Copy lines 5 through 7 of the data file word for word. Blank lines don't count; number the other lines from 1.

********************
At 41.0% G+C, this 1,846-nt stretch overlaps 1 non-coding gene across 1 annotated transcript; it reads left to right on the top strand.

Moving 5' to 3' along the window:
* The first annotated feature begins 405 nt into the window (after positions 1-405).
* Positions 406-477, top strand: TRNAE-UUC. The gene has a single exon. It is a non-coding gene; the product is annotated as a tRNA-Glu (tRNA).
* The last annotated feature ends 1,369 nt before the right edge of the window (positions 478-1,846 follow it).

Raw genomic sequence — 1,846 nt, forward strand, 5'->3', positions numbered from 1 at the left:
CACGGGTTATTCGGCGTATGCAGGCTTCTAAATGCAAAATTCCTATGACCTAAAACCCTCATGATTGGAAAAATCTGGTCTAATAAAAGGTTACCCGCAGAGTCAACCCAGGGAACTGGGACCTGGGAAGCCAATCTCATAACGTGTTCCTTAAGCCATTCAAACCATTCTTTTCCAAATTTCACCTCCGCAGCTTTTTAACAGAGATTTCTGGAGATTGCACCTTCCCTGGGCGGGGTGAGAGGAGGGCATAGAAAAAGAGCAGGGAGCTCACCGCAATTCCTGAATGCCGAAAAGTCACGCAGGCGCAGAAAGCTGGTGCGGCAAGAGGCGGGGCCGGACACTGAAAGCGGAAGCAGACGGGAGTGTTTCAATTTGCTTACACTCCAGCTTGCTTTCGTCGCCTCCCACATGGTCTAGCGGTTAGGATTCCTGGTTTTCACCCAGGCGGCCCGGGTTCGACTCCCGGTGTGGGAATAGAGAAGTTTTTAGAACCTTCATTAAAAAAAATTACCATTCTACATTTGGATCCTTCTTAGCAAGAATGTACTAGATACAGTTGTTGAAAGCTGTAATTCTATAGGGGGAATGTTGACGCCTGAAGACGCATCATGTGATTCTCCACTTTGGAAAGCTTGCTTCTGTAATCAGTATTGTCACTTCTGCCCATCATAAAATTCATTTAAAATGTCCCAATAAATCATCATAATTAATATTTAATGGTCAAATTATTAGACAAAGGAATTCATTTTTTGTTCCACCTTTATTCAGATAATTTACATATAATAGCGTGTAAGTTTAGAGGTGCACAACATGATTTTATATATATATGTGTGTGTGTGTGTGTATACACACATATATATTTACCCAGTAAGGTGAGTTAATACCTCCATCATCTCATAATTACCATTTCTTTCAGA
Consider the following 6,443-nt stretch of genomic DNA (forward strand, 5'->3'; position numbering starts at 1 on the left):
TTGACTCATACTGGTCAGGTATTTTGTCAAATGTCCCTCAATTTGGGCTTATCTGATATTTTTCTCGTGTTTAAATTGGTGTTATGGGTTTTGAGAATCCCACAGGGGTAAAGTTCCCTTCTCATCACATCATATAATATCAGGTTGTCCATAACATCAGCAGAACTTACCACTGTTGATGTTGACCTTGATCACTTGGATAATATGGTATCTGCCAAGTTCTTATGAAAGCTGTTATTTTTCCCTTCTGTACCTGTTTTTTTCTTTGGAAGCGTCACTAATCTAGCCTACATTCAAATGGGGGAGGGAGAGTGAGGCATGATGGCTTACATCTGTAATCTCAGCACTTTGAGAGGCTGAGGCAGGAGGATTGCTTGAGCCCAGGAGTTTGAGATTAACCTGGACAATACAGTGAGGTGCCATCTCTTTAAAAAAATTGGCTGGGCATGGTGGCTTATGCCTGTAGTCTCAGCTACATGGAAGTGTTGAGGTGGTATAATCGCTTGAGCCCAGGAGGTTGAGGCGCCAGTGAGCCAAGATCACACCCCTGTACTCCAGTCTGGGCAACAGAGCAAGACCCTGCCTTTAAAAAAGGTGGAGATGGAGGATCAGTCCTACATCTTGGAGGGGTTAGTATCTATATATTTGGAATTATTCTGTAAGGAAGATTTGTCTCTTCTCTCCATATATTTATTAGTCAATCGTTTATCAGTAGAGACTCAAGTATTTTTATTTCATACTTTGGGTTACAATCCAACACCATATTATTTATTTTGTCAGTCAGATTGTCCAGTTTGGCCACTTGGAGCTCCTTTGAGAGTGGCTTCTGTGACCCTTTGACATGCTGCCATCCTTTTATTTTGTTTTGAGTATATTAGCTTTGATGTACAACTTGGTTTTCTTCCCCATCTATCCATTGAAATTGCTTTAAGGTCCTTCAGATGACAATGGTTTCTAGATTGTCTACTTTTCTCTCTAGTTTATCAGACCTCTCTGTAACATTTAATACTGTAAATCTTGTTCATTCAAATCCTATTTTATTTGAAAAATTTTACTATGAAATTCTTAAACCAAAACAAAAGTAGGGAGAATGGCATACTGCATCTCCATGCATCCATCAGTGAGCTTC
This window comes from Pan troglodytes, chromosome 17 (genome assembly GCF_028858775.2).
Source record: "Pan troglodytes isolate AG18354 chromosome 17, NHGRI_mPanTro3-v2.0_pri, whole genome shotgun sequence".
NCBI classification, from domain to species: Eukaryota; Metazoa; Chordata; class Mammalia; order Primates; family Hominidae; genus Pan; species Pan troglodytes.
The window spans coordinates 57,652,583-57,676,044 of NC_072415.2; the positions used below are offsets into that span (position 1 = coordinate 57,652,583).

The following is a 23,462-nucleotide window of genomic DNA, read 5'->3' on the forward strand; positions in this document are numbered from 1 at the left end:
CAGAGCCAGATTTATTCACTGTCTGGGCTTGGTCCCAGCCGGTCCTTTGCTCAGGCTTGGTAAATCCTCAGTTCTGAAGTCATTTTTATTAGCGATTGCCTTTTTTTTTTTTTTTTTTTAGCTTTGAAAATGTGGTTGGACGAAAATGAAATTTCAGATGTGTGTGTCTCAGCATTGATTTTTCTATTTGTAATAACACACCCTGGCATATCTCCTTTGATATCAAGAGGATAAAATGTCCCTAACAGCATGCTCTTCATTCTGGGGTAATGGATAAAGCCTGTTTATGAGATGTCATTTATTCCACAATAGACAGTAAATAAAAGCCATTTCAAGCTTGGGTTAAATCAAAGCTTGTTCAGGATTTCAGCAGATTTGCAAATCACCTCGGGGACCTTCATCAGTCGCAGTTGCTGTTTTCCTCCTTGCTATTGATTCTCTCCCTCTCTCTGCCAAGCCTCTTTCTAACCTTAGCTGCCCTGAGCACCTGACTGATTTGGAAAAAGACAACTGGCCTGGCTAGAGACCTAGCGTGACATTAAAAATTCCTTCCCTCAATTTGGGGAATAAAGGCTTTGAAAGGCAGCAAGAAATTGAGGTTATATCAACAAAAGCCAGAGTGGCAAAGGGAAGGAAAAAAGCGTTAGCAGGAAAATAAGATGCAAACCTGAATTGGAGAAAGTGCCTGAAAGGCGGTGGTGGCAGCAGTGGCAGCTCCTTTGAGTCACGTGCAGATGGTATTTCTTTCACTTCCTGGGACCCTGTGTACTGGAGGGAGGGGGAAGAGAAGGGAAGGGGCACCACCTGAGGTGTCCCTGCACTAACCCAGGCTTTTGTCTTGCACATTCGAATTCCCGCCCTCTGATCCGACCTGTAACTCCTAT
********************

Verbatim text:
* The last annotated feature ends 1,369 nt before the right edge of the window (positions 478-1,846 follow it).

Raw genomic sequence — 1,846 nt, forward strand, 5'->3', positions numbered from 1 at the left:
CACGGGTTATTCGGCGTATGCAGGCTTCTAAATGCAAAATTCCTATGACCTAAAACCCTCATGATTGGAAAAATCTGGTCTAATAAAAGGTTACCCGCAGAGTCAACCCAGGGAACTGGGACCTGGGAAGCCAATCTCATAACGTGTTCCTTAAGCCATTCAAACCATTCTTTTCCAAATTTCACCTCCGCAGCTTTTTAACAGAGATTTCTGGAGATTGCACCTTCCCTGGGCGGGGTGAGAGGAGGGCATAGAAAAAGAGCAGGGAGCTCACCGCAATTCCTGAATGCCGAAAAGTCACGCAGGCGCAGAAAGCTGGTGCGGCAAGAGGCGGGGCCGGACACTGAAAGCGGAAGCAGACGGGAGTGTTTCAATTTGCTTACACTCCAGCTTGCTTTCGTCGCCTCCCACATGGTCTAGCGGTTAGGATTCCTGGTTTTCACCCAGGCGGCCCGGGTTCGACTCCCGGTGTGGGAATAGAGAAGTTTTTAGAACCTTCATTAAAAAAAATTACCATTCTACATTTGGATCCTTCTTAGCAAGAATGTACTAGATACAGTTGTTGAAAGCTGTAATTCTATAGGGGGAATGTTGACGCCTGAAGACGCATCATGTGATTCTCCACTTTGGAAAGCTTGCTTCTGTAATCAGTATTGTCACTTCTGCCCATCATAAAATTCATTTAAAATGTCCCAATAAATCATCATAATTAATATTTAATGGTCAAATTATTAGACAAAGGAATTCATTTTTTGTTCCACCTTTATTCAGATAATTTACATATAATAGCGTGTAAGTTTAGAGGTGCACAACATGATTTTATATATATATGTGTGTGTGTGTGTGTATACACACATATATATTTACCCAGTAAGGTGAGTTAATACCTCCATCATCTCATAATTACCATTTCTTTCAGA